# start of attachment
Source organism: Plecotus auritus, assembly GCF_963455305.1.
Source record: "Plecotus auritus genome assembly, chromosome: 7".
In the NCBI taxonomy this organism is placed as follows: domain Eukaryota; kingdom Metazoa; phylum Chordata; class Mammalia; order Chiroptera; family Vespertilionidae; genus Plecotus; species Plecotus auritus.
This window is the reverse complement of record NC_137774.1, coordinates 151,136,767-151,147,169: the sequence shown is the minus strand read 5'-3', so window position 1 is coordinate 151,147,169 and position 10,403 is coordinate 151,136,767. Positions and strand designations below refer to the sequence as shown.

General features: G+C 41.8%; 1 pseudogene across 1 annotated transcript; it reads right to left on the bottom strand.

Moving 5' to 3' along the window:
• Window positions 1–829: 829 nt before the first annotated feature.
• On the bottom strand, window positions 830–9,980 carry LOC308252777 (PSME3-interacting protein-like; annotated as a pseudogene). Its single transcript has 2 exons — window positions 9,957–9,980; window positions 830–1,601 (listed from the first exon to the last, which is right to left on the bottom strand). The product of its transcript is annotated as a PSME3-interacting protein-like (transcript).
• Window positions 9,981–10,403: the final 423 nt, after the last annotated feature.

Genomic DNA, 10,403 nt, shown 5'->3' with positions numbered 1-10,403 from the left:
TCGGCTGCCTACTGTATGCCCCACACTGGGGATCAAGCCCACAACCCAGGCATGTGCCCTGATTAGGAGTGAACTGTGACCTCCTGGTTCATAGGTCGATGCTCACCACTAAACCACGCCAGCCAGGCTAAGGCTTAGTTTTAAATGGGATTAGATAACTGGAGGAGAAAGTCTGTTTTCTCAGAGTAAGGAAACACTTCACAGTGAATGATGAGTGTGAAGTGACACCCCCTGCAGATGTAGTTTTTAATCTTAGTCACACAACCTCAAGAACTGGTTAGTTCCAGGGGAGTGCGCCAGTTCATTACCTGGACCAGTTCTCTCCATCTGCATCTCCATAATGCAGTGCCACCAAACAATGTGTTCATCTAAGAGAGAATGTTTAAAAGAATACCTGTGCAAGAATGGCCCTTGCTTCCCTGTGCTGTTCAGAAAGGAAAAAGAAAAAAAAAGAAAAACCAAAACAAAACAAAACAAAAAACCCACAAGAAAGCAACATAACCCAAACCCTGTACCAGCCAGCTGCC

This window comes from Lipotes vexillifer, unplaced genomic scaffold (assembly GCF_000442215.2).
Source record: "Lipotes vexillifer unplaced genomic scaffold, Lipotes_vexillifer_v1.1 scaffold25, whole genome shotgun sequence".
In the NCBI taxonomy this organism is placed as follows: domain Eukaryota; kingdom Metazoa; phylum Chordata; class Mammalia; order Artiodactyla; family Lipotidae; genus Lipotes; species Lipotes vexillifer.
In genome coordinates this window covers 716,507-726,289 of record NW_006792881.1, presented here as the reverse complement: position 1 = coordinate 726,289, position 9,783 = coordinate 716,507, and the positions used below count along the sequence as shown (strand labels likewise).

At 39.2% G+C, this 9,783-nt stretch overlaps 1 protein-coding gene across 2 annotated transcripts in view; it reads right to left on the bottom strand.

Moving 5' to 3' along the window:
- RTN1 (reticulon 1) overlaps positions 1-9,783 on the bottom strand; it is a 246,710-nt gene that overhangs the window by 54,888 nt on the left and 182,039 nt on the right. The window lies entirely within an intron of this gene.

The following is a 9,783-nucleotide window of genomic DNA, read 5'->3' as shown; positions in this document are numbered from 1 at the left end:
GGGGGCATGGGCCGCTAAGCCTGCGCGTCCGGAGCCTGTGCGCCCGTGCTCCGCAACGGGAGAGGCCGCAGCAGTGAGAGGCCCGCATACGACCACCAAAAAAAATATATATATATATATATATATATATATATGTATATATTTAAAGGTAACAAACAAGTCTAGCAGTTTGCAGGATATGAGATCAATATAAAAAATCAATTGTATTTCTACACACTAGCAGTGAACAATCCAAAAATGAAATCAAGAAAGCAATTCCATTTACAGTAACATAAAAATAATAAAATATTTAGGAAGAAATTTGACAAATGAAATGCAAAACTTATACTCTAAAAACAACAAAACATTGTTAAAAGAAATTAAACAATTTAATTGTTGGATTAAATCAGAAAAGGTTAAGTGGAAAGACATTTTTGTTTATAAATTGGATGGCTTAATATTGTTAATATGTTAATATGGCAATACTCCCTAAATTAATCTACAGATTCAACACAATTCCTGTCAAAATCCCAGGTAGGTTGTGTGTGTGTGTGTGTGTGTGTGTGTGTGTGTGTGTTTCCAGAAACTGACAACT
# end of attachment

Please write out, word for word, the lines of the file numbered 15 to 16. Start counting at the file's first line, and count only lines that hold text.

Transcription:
In genome coordinates this window covers 716,507-726,289 of record NW_006792881.1, presented here as the reverse complement: position 1 = coordinate 726,289, position 9,783 = coordinate 716,507, and the positions used below count along the sequence as shown (strand labels likewise).

At 39.2% G+C, this 9,783-nt stretch overlaps 1 protein-coding gene across 2 annotated transcripts in view; it reads right to left on the bottom strand.